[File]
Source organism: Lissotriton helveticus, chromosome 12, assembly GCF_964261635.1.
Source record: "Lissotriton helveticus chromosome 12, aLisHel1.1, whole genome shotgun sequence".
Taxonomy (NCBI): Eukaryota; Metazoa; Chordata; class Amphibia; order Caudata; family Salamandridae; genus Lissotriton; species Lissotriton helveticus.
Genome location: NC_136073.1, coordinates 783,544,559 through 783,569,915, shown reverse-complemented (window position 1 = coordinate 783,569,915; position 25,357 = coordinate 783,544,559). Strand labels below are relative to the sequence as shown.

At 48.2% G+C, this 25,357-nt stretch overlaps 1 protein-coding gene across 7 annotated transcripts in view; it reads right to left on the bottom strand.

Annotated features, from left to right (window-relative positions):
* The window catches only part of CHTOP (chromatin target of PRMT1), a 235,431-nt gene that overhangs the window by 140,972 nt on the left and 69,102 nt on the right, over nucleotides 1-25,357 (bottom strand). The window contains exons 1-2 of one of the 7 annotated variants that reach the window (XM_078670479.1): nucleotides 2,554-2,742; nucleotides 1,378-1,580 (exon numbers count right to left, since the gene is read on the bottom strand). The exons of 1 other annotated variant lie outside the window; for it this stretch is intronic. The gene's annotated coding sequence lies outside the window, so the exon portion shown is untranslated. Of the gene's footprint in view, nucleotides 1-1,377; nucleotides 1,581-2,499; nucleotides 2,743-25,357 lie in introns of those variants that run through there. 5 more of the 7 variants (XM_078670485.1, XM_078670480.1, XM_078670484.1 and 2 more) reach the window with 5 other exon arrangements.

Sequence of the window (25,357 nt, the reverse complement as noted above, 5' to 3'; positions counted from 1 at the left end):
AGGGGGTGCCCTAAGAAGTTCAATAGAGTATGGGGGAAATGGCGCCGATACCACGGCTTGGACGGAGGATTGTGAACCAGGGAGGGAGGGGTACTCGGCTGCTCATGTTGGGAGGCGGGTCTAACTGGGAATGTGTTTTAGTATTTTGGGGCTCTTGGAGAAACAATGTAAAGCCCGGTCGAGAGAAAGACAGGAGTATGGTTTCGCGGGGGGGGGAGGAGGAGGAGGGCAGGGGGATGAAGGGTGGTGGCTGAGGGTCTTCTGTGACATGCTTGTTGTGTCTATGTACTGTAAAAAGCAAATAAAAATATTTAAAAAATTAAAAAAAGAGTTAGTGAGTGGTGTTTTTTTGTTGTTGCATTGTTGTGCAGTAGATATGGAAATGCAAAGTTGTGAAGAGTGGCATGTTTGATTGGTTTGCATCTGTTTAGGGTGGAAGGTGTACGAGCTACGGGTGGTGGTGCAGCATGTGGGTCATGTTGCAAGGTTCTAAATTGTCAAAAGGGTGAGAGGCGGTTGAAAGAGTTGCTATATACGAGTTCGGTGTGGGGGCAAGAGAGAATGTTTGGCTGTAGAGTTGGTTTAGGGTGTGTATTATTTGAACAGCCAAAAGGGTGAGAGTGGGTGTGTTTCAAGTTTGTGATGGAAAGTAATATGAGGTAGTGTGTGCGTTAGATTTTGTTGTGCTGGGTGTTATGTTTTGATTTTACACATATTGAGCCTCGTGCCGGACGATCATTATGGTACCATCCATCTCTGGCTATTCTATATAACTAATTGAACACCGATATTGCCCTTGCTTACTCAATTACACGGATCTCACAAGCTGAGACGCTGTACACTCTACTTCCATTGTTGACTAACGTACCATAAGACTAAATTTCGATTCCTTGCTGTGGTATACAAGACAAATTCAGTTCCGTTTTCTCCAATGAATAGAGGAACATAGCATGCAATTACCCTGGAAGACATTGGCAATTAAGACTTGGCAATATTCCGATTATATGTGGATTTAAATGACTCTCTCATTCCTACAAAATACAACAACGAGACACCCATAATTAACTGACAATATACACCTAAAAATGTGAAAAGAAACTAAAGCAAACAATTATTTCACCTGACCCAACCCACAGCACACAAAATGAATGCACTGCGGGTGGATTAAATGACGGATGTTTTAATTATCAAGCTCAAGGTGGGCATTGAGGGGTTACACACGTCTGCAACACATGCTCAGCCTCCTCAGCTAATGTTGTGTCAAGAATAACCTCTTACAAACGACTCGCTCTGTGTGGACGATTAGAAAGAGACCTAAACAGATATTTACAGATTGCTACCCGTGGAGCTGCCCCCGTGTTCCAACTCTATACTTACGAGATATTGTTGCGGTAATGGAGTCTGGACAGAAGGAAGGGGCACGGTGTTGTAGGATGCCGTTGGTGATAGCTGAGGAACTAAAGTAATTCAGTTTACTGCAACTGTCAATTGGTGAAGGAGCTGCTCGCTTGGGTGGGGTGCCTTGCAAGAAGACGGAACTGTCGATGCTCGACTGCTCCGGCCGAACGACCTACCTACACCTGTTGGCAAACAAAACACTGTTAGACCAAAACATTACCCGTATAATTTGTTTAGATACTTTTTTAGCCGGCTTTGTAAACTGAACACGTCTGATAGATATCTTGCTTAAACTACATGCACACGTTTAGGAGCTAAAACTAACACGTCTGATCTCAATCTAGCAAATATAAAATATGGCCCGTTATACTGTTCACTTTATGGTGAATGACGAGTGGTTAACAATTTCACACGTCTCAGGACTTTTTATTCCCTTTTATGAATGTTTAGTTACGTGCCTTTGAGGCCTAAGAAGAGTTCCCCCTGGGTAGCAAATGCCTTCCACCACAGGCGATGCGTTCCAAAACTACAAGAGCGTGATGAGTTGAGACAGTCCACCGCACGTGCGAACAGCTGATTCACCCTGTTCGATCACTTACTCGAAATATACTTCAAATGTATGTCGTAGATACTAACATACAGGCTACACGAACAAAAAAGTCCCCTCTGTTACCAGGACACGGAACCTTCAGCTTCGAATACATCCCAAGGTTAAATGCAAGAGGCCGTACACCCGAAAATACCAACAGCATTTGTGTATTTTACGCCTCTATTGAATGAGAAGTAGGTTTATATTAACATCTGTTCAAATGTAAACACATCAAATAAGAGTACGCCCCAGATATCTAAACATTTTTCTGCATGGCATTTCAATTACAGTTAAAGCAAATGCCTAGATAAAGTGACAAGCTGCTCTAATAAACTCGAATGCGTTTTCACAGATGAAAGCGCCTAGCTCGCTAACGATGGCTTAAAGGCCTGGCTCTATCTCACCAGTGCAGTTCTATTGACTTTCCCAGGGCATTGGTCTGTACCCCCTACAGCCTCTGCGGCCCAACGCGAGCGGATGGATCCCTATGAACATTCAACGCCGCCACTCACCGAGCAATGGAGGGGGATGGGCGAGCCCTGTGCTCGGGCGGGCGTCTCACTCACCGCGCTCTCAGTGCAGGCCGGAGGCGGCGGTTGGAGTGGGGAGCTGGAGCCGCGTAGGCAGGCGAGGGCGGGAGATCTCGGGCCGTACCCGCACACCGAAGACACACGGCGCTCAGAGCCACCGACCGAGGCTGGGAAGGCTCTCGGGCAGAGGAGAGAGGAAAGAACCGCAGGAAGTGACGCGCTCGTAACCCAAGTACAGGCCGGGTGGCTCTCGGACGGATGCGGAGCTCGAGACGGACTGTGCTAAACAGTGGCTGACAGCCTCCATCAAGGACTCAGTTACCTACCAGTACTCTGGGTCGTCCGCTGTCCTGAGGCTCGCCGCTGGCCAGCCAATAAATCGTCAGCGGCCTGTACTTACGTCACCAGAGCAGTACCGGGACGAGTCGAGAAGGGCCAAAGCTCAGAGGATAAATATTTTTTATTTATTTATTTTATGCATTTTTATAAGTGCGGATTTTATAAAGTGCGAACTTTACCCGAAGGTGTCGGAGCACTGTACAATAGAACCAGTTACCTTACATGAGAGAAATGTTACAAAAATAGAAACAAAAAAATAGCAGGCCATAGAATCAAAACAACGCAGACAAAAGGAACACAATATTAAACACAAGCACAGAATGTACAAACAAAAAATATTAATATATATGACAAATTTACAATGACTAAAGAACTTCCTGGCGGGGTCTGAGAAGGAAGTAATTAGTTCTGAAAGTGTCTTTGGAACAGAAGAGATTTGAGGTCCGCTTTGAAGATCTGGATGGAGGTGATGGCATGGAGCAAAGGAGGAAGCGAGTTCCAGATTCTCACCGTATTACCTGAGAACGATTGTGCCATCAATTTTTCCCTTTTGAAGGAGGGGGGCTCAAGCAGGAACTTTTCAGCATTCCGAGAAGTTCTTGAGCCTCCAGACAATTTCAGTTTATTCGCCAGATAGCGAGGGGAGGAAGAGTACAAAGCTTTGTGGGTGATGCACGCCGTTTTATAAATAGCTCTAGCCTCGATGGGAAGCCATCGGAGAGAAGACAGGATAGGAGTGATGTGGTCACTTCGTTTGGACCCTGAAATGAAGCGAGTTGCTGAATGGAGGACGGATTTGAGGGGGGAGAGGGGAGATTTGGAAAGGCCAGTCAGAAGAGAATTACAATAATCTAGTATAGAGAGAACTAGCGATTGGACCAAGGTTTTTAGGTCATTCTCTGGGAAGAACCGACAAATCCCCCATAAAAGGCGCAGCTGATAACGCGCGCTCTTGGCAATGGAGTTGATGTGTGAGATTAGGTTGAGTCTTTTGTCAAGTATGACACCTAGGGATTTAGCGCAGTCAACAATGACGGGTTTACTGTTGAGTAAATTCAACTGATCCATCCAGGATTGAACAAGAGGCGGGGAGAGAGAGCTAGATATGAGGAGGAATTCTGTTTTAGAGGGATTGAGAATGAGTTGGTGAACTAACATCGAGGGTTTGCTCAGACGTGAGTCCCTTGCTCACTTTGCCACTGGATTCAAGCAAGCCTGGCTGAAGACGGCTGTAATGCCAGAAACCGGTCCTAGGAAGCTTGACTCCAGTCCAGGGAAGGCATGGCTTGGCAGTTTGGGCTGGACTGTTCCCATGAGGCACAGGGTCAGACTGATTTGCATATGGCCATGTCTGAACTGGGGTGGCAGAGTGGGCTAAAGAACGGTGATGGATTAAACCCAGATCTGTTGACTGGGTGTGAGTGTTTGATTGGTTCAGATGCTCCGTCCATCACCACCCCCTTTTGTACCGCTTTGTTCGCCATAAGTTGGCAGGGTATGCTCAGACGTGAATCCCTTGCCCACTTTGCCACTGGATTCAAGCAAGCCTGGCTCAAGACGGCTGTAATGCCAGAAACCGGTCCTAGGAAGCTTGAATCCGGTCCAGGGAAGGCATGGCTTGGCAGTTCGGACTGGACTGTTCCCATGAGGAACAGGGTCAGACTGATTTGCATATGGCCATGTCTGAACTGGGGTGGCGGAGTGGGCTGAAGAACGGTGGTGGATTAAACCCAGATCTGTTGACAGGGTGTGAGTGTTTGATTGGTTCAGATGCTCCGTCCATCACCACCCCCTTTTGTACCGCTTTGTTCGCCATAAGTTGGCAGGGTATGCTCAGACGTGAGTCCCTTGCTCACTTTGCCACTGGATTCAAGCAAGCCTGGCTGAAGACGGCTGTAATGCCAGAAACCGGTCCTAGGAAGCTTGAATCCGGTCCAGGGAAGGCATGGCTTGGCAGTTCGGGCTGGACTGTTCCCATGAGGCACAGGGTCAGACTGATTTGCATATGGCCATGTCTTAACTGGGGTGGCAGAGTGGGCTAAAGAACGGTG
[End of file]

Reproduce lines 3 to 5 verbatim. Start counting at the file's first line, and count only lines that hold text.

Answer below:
Taxonomy (NCBI): Eukaryota; Metazoa; Chordata; class Amphibia; order Caudata; family Salamandridae; genus Lissotriton; species Lissotriton helveticus.
Genome location: NC_136073.1, coordinates 783,544,559 through 783,569,915, shown reverse-complemented (window position 1 = coordinate 783,569,915; position 25,357 = coordinate 783,544,559). Strand labels below are relative to the sequence as shown.

At 48.2% G+C, this 25,357-nt stretch overlaps 1 protein-coding gene across 7 annotated transcripts in view; it reads right to left on the bottom strand.